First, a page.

Los Angeles, California (CNN) -- Once a dapper Beverly Hills attorney known for his bow tie, Richard Fine has been held in solitary confinement at Los Angeles County Men's Central Jail for 14 months, even though he's never been charged with a crime.
Fine, a 70-year- old taxpayer's advocate who once worked for the Department of Justice, is being held for contempt of court.
Superior Court Judge David Yaffe found Fine in contempt after he refused to turn over financial documents and answer questions when ordered to pay an opposing party's attorney's fees, according to court documents.
Fine says his contempt order masks the real reason why he's in jail. He claims he's a political prisoner.
"I ended up here because I did the one thing no other lawyer in California is willing to do. I took on the corruption of the courts," Fine said in a jailhouse interview with CNN.
For the last decade, Fine has filed appeal after appeal against Los Angeles County's Superior Court judges. He says the judges each accept what he calls yearly "bribes" from the county worth $57,000. That's on top of a $178,789 annual salary, paid by the state. The county calls the extra payments "supplemental benefits" -- a way to attract and retain quality judges in a high-cost city.
While the practice of paying supplemental benefits is common in California, most high-cost cities elsewhere don't hand out these kinds of benefits. Judges in Miami, Chicago and Boston receive no extra county dollars.
Judges in Los Angeles County not only have the highest state salaries in the nation, they also get tens of thousands of dollars in county benefits. These payments, Fine says, mean judges are unlikely to rule against the county when it is involved in a lawsuit.
In the last two fiscal years, Los Angeles County won all but one of the nine trials that went before a judge, according to Steven Estabrook, the county's litigation cost manager.
"The reason I'm here is the retaliation of the judges," Fine says. "They figured they're going to throw me in jail and that way they feel that they can stop me."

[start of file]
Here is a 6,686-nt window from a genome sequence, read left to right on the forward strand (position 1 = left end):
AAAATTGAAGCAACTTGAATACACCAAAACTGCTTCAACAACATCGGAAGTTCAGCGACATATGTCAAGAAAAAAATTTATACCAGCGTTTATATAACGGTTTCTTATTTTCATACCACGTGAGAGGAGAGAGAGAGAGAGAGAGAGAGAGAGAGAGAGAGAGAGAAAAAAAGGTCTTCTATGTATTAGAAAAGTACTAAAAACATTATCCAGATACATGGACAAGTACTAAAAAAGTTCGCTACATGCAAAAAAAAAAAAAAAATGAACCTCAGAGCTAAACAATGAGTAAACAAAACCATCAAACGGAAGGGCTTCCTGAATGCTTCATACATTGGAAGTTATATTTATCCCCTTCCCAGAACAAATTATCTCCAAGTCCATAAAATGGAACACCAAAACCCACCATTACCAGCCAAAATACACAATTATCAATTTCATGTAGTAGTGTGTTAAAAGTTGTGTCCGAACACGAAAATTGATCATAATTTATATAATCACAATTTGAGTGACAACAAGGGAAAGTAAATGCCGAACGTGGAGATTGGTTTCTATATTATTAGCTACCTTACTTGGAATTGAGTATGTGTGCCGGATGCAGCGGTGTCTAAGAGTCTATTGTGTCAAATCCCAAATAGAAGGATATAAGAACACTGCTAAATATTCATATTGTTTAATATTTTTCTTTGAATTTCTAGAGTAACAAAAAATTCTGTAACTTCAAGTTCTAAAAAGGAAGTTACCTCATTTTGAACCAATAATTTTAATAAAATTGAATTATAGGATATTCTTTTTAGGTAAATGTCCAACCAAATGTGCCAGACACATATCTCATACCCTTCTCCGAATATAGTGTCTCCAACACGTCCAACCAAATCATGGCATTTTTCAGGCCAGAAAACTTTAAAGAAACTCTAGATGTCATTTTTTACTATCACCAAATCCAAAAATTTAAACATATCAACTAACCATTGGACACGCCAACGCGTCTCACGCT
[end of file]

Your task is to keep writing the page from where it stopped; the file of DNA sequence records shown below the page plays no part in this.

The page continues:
Fine's decade-long crusade against the judges eventually led to his disbarment last year. Joe Carlucci was the lead prosecutor for the California State Bar. Carlucci says whenever Fine lost a case, he would appeal and argue the judges were corrupt.
"What he ultimately did was to delay proceedings, to level false accusations against judges," Carlucci says. "All of those lawsuits were found to have been frivolous and meritless."
Judge Yaffe and county officials refused to comment on Fine's case while it's still pending.
"Fine holds the key to his jail cell," Kevin McCormick, one of the court's attorneys, pointed out in a court filing. In other words, Fine will go free once he hands over the documents the court seeks and answers the judge's questions.
The technical term is "coercive confinement" -- jail-time until a person follows a judge's order.
"He's probably done more time than most burglars, robbers and dope dealers," says Sterling Norris of the public-interest group Judicial Watch.
Norris says Fine's confinement has gone on too long.
Norris won a case in 2008 that found county payments to judges unconstitutional. The California Legislature swiftly passed a bill that enabled counties to continue paying the extra benefits.
"I think it's a lack of judicial integrity to say enough is enough," Norris says. "We've got a man, 70-year-old attorney, in jail for over a year on coercive confinement and that is way beyond the pale. No matter what else he may have done, that is improper."
Steve Whitmore, a spokesman for Los Angeles County Sheriff's Department, calls the length of Fine's contempt confinement an "anomaly."
Fine's jail cell could be used for a more violent offender, Whitmore added. In fact, Los Angeles County's jails have in recent months released hundreds of inmates before their terms were up due to budget constraints.
Fine took his pencil-and-paper fight from solitary confinement to the U.S Supreme Court, which ruled Monday it would not hear the case. The court offered no explanation.
Meanwhile, Fine's family stands behind him -- even in the face of home foreclosure.
"My husband has always been the straightest arrow, hardworking, very successful attorney, and for this to happen to him is unbelievable," says Maryellen Fine, his wife of 27 years.
"I'll look back with tears with all the time I might have missed with the family," Fine says tearfully just before he is handcuffed and walked back to his cell.
"We don't know what is going to be next," says Fine's daughter, Victoria. "Every day is just one more day where I think maybe I'm going to get a phone call that says dad's coming home."